The Department of Labor Standards Enforcement has issued a set of revised “Frequently Asked Questions” regarding the new paid sick leave law (AB 1522). The revisions generally provide clarification on three areas of the new law:
Below is a part of the question and answer series provided by the DLSE. The DLSE FAQs can be found at the following link: http://www.dir.ca.gov/dlse/Paid_Sick_Leave.htm
Q. If I work part time, six hours per day and I have accrued 24 hours of paid sick leave and I take three paid sick days, can my employer refuse to allow me to take any more sick leave in that same year?
A. No. Because the statute provides that an employer may limit the amount of sick leave to 24 hours or three days, and because you work 6 hours per day, you have only used 18 of your 24 hours. For enforcement purposes, DLSE interprets the reference to “three days” to state an equivalent of 24 hours (based on an 8 hour workday) and is not a limitation that can be used to prohibit a part-time employee from using at least 24 hours of accrued leave in a year. Therefore, the minimum amount that you have to be allowed to take cannot fall below 24 hours. In this situation, you still have 6 hours left to take and be paid for, during the year.
Q. What if I work an alternative work schedule of four 10-hour days and I take paid sick leave. How much should I be paid?
A. The paid sick leave law allows the employee to decide how much paid leave time to take, subject to the employer’s ability to set a two hour minimum. Therefore, if you have ten hours in your bank, you can request to be paid for ten hours. If you decide to take less time than that in paid sick leave, then you will not receive your full pay but instead, pay for the number of hours that you choose to take. If you are sick for three days and have accrued 24 hours then your employer will have to pay you for 24 hours. However, if you have accrued 30 hours then because the minimum requirements of the statute are 3 days or 24 hours, you will have to be paid for 30 hours.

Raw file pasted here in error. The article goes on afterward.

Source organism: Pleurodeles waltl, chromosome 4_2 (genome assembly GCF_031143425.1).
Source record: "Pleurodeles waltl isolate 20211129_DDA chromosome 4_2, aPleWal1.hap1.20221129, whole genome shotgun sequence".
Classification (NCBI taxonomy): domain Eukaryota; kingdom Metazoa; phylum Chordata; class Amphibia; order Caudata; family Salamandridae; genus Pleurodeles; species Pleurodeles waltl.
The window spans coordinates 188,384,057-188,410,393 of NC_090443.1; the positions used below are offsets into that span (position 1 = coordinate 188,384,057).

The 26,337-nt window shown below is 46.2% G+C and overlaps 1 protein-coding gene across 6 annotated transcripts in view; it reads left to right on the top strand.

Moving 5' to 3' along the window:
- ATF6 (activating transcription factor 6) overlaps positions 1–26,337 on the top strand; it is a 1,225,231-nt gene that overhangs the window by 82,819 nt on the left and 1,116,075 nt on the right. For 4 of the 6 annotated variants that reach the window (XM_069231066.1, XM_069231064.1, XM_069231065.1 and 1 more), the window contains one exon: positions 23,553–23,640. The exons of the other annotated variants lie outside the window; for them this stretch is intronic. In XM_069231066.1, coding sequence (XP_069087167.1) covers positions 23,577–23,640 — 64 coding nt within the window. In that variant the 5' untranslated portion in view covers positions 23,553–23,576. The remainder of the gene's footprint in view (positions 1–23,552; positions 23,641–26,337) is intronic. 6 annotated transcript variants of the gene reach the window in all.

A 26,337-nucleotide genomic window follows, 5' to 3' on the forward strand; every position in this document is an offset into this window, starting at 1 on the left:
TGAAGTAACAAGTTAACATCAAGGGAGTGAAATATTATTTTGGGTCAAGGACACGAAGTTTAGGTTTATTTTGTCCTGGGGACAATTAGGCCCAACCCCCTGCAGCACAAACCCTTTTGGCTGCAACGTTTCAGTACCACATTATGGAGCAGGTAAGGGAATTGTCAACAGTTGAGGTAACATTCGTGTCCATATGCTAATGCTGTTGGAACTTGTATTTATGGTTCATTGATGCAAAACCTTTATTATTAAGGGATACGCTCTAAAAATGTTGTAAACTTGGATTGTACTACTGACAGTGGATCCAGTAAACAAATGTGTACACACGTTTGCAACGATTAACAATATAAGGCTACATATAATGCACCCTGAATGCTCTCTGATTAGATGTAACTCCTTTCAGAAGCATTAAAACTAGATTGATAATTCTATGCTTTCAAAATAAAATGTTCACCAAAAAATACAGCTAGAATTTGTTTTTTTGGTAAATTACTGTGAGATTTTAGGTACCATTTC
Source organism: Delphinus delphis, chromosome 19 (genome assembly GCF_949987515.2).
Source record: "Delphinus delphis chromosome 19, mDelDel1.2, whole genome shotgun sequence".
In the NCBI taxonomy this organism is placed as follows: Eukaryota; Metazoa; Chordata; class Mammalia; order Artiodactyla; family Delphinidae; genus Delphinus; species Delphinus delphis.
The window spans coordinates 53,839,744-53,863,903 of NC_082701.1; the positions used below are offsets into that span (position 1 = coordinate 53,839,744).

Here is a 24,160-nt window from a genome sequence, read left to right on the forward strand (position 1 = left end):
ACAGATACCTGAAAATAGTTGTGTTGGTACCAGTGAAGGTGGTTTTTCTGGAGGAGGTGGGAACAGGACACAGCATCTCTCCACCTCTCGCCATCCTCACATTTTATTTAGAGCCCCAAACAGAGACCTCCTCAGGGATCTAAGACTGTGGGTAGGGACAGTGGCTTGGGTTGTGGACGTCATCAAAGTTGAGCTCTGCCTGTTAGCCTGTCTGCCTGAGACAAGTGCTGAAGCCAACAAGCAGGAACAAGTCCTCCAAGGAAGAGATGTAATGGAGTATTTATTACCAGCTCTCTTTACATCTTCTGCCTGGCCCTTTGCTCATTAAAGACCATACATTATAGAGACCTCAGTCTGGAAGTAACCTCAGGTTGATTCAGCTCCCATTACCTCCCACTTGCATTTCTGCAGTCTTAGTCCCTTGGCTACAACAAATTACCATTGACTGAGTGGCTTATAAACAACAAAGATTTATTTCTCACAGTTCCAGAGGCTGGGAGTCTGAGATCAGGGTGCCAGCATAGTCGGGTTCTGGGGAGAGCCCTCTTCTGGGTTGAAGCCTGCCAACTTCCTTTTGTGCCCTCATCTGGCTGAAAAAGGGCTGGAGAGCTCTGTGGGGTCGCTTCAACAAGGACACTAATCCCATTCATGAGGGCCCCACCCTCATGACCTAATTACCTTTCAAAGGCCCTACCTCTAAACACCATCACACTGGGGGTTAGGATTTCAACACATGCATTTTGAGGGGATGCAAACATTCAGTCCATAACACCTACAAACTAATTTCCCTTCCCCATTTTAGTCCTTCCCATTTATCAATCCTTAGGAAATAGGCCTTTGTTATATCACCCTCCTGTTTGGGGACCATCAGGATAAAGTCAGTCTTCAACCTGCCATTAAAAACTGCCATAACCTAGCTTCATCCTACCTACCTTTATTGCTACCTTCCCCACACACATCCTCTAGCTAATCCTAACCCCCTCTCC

Q. If I was hired prior to January 1, 2015, by what date am I supposed to receive individual notice of the changes to my terms and conditions of employment that relate to paid sick leave?
A. The specific date will depend on when your employer either establishes a paid sick program under this law or changes an existing paid leave program to be compliant with this law. However, in view of the operative date of the law and the requirement to notify existing employees of changes in certain terms or conditions of their employment, employees hired prior to January 1, 2015, and who were provided a previous notice which was in effect as of December 31, 2014, must be notified of any change between the period from January 1, 2015 to no later than July 8, 2015.** An employer may choose to issue a new notice to all employees. An employer may also elect to provide notice under the alternatives stated in 2810.5 (b)(1) or (b)(2). If an employer chooses an alternative method (e.g. includes notice of change in a pay stub or itemized wage statement), the employer must ensure that the required paid sick leave information (the same paid sick leave information as contained in the revised notice) is contained in the applicable writing and is compliant with an authorized alternative manner for providing such information under subdivision (b).
** Subdivision (b) provides a 7 day period following the change in employment terms or conditions in which employees must be notified in writing. This makes July 8, 2015, the final date (July 1, 2015 operative accrual date + 7 days) for providing notice of changes relating to paid sick leave to an employee hired before January 1, 2015.
Although not new, you can find the sick leave law poster (that should have been posted as of January 1, 2015) at: http://www.dir.ca.gov/dlse/Publications/Paid_Sick_Days_Poster_Template_(11_2014).pdf. The revised Wage Theft Prevention Act notice can be accessed at: http://www.dir.ca.gov/dlse/Publications/LC_2810.5_Notice_(Revised-11_2014).pdf.
For questions regarding the new sick leave law, or any other employment law issue, contact any of our employment attorneys at LightGabler.